Tim Hwang served as a Research Fellow at Georgetown’s Center for Security and Emerging Technology (CSET). He is the former Director of the Harvard-MIT Ethics and Governance of AI Initiative, a philanthropic project working to ensure that machine learning and autonomous technologies are researched, developed, and deployed in the public interest. Previously, he was at Google, where he was the company’s global public policy lead on artificial intelligence, leading outreach to government and civil society on issues surrounding the social impact of the technology. Dubbed “The Busiest Man on the Internet” by Forbes Magazine, his current research focuses on the geopolitical aspects of computational power and machine learning hardware, and the future of media manipulation and online information warfare. He holds a J.D. from Berkeley Law School and a B.A. from Harvard College.
Decoupling in Strategic TechnologiesJuly 2022
Geopolitical tensions between the United States and China have sparked an ongoing dialogue in Washington about the phenomenon of “decoupling”—the use of public policy tools to separate the multifaceted economic ties that connect the two powers. This issue brief provides a historical lens on the efficacy of one specific aspect of this broader decoupling phenomenon: using export controls and related trade policies to prevent a rival from acquiring the equipment and know-how to catch up to the United States in cutting-edge, strategically important technologies.
From Cold War Sanctions to Weaponized InterdependenceSeptember 2021
As U.S. policymakers grapple with the need to control international technology flows, this annotated bibliography distills key lessons and surveys 50 years of scholarship, government documents, and commentary. The resources it presents are at the intersection of international economics and technology and span from the Cold War to the current challenges surrounding U.S.-China relations.
Leading U.S. companies are investing in the broad research field of artificial intelligence (AI), but where, specifically, are they making these investments? This data brief provides an analysis of the research papers published by Amazon, Apple, Facebook, Google, IBM, and Microsoft over the past decade to better understand what work their labs are prioritizing, and the degree to which these companies have similar or different research agendas overall. The authors find that major “AI companies” are often focused on very different subfields within AI, and that the private sector may be failing to make research investments consistent with ensuring long-term national competitiveness.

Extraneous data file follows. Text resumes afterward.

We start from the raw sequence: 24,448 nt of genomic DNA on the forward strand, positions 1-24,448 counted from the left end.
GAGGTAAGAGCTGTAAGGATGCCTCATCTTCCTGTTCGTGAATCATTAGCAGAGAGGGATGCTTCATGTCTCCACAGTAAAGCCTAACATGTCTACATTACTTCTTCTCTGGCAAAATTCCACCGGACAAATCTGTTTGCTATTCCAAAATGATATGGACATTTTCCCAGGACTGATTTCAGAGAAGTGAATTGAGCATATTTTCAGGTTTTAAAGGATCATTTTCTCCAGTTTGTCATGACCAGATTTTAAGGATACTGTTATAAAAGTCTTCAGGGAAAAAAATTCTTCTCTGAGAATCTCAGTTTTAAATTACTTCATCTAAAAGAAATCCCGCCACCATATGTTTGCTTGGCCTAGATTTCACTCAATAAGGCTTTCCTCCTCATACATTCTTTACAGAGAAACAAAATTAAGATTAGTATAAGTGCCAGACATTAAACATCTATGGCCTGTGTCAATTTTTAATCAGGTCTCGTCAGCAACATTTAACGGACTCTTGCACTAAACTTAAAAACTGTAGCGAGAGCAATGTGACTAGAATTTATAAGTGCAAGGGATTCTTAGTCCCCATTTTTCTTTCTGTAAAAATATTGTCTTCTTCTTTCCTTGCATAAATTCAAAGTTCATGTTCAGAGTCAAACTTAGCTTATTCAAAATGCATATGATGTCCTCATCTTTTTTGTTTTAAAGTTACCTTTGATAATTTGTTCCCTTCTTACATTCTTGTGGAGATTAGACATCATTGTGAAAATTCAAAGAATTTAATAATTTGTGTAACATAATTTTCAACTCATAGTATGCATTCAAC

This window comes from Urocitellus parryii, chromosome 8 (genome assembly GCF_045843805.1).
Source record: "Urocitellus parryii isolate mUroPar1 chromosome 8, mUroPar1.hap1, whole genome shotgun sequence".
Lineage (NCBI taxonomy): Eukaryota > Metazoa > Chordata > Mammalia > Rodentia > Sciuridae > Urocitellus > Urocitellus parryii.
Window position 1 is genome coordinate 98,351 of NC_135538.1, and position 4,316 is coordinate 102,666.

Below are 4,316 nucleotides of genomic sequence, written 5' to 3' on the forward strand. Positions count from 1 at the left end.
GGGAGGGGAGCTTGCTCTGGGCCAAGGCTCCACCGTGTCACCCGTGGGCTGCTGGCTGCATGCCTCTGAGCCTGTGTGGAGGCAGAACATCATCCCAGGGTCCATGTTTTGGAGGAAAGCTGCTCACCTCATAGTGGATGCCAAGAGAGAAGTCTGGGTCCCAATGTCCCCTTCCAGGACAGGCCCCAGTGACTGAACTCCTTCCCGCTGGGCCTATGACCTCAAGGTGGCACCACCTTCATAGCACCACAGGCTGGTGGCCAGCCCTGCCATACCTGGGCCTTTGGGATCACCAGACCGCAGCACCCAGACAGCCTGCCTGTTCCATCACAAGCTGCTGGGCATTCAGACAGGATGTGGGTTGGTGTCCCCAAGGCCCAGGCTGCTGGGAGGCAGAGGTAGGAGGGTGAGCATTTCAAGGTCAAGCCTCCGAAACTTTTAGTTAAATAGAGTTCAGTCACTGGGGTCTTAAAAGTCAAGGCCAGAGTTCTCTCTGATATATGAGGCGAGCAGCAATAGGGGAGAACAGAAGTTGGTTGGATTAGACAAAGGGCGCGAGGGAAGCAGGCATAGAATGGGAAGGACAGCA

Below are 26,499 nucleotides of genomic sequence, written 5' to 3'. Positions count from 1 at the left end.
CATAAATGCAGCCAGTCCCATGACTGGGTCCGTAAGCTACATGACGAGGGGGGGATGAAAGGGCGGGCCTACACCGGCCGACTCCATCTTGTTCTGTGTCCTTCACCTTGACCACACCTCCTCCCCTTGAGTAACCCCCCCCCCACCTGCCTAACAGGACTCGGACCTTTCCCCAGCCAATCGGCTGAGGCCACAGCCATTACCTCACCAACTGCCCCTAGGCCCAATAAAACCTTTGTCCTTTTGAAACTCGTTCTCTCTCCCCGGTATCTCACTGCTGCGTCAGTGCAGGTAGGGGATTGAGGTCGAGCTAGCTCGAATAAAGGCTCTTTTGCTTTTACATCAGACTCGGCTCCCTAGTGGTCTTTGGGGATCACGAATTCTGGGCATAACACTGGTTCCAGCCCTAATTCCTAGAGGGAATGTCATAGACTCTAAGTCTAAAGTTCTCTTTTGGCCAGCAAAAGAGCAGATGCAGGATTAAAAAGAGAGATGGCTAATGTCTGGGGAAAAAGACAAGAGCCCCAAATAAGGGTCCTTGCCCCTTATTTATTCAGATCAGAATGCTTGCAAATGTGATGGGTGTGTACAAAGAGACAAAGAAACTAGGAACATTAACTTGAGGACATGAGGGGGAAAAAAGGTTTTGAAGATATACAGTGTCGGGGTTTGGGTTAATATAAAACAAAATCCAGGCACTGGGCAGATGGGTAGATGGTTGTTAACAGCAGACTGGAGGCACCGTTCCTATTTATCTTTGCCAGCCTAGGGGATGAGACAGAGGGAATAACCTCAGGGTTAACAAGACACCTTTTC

Based on news coverage alone, it can seem as if corporations dominate the research on artificial intelligence and machine learning when compared to the work of universities and academia. Authors Simon Rodriguez, Tim Hwang and Rebecca Gelles analyze the data over the past decade of research publications and find that, in fact, universities are the more dominant producers of AI papers. They also find that while corporations do tend to generate more citations to the work they publish in the field, these “high performing” papers are most frequently cross-collaborations with university labs.
Deepfakes: A Grounded Threat AssessmentJuly 2020
The rise of deepfakes could enhance the effectiveness of disinformation efforts by states, political parties and adversarial actors. How rapidly is this technology advancing, and who in reality might adopt it for malicious ends? This report offers a comprehensive deepfake threat assessment grounded in the latest machine learning research on generative models.
Shaping the Terrain of AI CompetitionJune 2020
How should democracies effectively compete against authoritarian regimes in the AI space? This report offers a “terrain strategy” for the United States to leverage the malleability of artificial intelligence to offset authoritarians' structural advantages in engineering and deploying AI.